5. Opposing affidavit of Assistant Attorney General Richard B. Friedfertig
October 31, 2006.
Filed papers: claim filed June 12, 2006; answer filed July 24, 2006.
This is an action for personal injuries arising out of an incident which
occurred on February 10, 2005, when the pro se Claimant was allegedly assaulted
by another inmate at Gowanda Correctional Facility where he was incarcerated. On
or about August 18, 2006, Defendant was served with Claimant’s notice to
admit. Defendant moved for a protective order (M-72202), striking
Claimant’s notice to admit or, in the alternative, for an order extending
its time to respond to the notice to admit. Claimant then moved for supervision
of discovery (M-72511). These discovery motions will be addressed
Motion for a Protective Order (M-72202)
Section 3123 of the CPLR is aptly named “[a]dmissions as to matters of
fact, papers, documents and photographs.” Pursuant to statute, a notice to
admit permits service of “a written request for admission ...
the genuineness of any papers or documents, or the correctness or fairness of
representation of any photographs ... .
” (CPLR § 3123
[a]). A notice to admit may also be used for the disposition of uncontroverted
questions of fact, but it may not be used to compel admission of fundamental and
material issues or ultimate facts that can only be resolved after trial
(see Meadowbrook-Richman, Inc., v Cicchiello
, 273 AD2d 6 ).
Here, Claimant’s notice to admit is improper as it seeks admissions of
contested, ultimate issues (see Moore v State of New York
, Ct Cl, October
20, 2000, Ruderman, J., claim no. 100356, motion nos. M-62148, CM-62378, UID #
seeks admissions concerning
potentially privileged information (see generally State Farm Fire & Cas.
Co. v Bongiorno
, 237 AD2d 31 ), and otherwise, improperly contains
demands that are not in the form of admissions, but rather in the form of
interrogatories asking the State to consult records or to report on the
activities of a correction officer (see Blackwell v State of New York
Cl, March 4, 2002, Patti, J., claim no. 102669, motion no. M-64246, UID #
2002-013-005). While sections or subsections of one or more of Claimant’s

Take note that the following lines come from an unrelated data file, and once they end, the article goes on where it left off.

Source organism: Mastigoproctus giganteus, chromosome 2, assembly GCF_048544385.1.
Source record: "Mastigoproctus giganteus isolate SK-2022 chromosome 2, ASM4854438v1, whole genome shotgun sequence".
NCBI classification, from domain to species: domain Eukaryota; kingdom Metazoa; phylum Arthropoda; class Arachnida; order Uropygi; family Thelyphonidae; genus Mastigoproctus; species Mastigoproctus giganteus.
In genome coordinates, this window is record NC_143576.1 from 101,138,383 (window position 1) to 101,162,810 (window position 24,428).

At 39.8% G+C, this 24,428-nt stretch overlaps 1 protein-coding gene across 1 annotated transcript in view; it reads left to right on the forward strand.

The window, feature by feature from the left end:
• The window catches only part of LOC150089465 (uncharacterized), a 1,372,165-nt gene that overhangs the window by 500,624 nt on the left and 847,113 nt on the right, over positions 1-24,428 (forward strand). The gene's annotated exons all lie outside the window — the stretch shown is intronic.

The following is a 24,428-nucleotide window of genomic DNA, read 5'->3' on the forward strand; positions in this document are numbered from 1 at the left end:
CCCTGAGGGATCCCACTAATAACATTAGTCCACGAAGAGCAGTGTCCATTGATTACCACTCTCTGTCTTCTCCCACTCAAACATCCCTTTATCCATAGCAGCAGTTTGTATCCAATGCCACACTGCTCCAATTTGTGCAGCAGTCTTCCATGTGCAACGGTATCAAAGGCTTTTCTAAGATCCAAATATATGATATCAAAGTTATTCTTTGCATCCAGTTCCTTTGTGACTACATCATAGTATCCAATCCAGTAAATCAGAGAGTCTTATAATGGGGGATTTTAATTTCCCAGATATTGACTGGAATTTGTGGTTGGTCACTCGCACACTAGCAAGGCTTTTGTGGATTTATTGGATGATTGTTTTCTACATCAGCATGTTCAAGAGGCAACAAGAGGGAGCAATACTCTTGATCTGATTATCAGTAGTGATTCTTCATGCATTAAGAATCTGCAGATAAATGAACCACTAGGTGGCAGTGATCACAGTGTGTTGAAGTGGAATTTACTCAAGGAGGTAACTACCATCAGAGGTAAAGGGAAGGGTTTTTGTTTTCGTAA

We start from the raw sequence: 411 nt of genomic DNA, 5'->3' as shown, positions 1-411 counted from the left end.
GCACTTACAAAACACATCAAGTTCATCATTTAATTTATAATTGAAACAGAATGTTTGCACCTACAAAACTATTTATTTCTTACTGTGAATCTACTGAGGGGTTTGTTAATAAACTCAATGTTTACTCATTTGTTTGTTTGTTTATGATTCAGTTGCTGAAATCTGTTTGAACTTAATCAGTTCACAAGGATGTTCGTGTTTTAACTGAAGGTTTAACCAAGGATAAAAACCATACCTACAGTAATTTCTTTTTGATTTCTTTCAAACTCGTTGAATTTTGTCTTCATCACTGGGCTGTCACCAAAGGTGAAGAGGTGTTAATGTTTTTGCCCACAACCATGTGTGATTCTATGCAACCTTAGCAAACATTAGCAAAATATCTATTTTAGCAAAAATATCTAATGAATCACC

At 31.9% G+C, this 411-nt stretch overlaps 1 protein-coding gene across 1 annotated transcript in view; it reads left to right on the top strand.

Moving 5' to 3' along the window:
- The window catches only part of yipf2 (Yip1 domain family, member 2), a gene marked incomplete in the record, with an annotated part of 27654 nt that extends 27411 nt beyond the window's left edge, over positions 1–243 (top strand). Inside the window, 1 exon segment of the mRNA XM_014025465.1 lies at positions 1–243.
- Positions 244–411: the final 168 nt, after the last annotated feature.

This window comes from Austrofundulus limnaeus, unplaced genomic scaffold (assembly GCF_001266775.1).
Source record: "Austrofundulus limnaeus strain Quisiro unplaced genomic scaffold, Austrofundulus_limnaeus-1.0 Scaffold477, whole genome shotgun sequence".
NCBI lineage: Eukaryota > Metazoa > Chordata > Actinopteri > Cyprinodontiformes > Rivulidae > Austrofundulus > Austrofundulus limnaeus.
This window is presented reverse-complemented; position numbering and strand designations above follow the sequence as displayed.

multifaceted demands may be proper, it is not the responsibility of the Court to
prune a notice to admit. Rather, the proper remedy is to strike the entire
notice to admit (see Kimmel v Paul, Weiss, Rifkind, Wharton &
, 214 AD2d 453 ; Berg v Flower Fifth Ave. Hosp
AD2d 760 ). Accordingly, Defendant’s motion for a protective order
(M-72202) striking Claimant’s notice to admit dated August 8, 2006, in its
entirety, is granted.
Motion for supervision of disclosure
Claimant moves pursuant to CPLR § 3104 for supervision of disclosure on
the grounds that he is proceeding pro se and that the appointment of a referee
to supervise discovery would promote judicial economy. “The supervisory
power conferred by CPLR 3104 should be exercised sparingly and its
exercise is not warranted in the absence of special circumstances (citations
omitted) (Di Giovanni v Pepsico, Inc., 120 AD2d 413, 414 ). This
case does not involve complex issues and there are no special circumstances
which would warrant the appointment of a referee to supervise disclosure
(Johnson v State of New York, Ct Cl, April 7, 2003, Lebous, J., claim
nos. 106601, 106878, motion nos. M-66431, CM-66520, UID # 2003-019-536).
Accordingly, Claimant’s motion for supervision of disclosure (M-72511) is
Based on the foregoing, it is hereby
ORDERED, that Defendant’s motion for a protective order (M-72202)
striking Claimant’s notice to admit dated August 8, 2006, in its entirety,
is granted, and it is further
ORDERED, that Claimant’s motion for supervision of disclosure (M-72511)